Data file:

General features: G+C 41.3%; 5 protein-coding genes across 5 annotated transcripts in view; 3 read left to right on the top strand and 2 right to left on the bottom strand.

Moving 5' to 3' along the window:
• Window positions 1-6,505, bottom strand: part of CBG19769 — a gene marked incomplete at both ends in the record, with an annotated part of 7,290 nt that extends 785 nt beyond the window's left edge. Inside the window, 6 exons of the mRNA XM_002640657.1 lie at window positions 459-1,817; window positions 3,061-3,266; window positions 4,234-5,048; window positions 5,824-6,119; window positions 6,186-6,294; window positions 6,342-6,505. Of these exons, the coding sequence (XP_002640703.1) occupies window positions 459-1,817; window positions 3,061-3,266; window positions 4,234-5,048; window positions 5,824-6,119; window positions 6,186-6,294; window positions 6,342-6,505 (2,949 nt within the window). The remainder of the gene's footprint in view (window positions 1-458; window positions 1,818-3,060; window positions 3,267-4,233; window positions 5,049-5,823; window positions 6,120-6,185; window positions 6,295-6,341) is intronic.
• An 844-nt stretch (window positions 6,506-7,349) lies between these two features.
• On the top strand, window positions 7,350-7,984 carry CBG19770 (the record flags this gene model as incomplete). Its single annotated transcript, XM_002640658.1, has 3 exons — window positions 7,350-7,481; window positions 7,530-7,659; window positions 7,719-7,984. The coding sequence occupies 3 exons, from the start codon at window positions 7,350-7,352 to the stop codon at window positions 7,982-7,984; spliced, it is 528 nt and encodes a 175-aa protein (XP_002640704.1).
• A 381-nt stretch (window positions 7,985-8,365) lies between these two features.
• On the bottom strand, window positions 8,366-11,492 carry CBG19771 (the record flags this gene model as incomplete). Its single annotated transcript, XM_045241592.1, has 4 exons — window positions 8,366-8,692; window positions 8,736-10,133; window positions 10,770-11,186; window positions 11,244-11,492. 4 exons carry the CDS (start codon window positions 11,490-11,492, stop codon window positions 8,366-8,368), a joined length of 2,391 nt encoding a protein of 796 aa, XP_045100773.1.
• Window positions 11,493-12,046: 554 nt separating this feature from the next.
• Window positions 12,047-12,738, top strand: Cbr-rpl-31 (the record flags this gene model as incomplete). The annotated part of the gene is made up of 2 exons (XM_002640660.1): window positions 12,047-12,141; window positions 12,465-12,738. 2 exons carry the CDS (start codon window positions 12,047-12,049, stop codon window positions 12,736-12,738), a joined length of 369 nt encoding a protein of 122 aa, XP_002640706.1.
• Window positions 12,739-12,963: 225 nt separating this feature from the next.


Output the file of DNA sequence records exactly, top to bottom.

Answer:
General features: G+C 41.3%; 5 protein-coding genes across 5 annotated transcripts in view; 3 read left to right on the top strand and 2 right to left on the bottom strand.

Moving 5' to 3' along the window:
• Window positions 1-6,505, bottom strand: part of CBG19769 — a gene marked incomplete at both ends in the record, with an annotated part of 7,290 nt that extends 785 nt beyond the window's left edge. Inside the window, 6 exons of the mRNA XM_002640657.1 lie at window positions 459-1,817; window positions 3,061-3,266; window positions 4,234-5,048; window positions 5,824-6,119; window positions 6,186-6,294; window positions 6,342-6,505. Of these exons, the coding sequence (XP_002640703.1) occupies window positions 459-1,817; window positions 3,061-3,266; window positions 4,234-5,048; window positions 5,824-6,119; window positions 6,186-6,294; window positions 6,342-6,505 (2,949 nt within the window). The remainder of the gene's footprint in view (window positions 1-458; window positions 1,818-3,060; window positions 3,267-4,233; window positions 5,049-5,823; window positions 6,120-6,185; window positions 6,295-6,341) is intronic.
• An 844-nt stretch (window positions 6,506-7,349) lies between these two features.
• On the top strand, window positions 7,350-7,984 carry CBG19770 (the record flags this gene model as incomplete). Its single annotated transcript, XM_002640658.1, has 3 exons — window positions 7,350-7,481; window positions 7,530-7,659; window positions 7,719-7,984. The coding sequence occupies 3 exons, from the start codon at window positions 7,350-7,352 to the stop codon at window positions 7,982-7,984; spliced, it is 528 nt and encodes a 175-aa protein (XP_002640704.1).
• A 381-nt stretch (window positions 7,985-8,365) lies between these two features.
• On the bottom strand, window positions 8,366-11,492 carry CBG19771 (the record flags this gene model as incomplete). Its single annotated transcript, XM_045241592.1, has 4 exons — window positions 8,366-8,692; window positions 8,736-10,133; window positions 10,770-11,186; window positions 11,244-11,492. 4 exons carry the CDS (start codon window positions 11,490-11,492, stop codon window positions 8,366-8,368), a joined length of 2,391 nt encoding a protein of 796 aa, XP_045100773.1.
• Window positions 11,493-12,046: 554 nt separating this feature from the next.
• Window positions 12,047-12,738, top strand: Cbr-rpl-31 (the record flags this gene model as incomplete). The annotated part of the gene is made up of 2 exons (XM_002640660.1): window positions 12,047-12,141; window positions 12,465-12,738. 2 exons carry the CDS (start codon window positions 12,047-12,049, stop codon window positions 12,736-12,738), a joined length of 369 nt encoding a protein of 122 aa, XP_002640706.1.
• Window positions 12,739-12,963: 225 nt separating this feature from the next.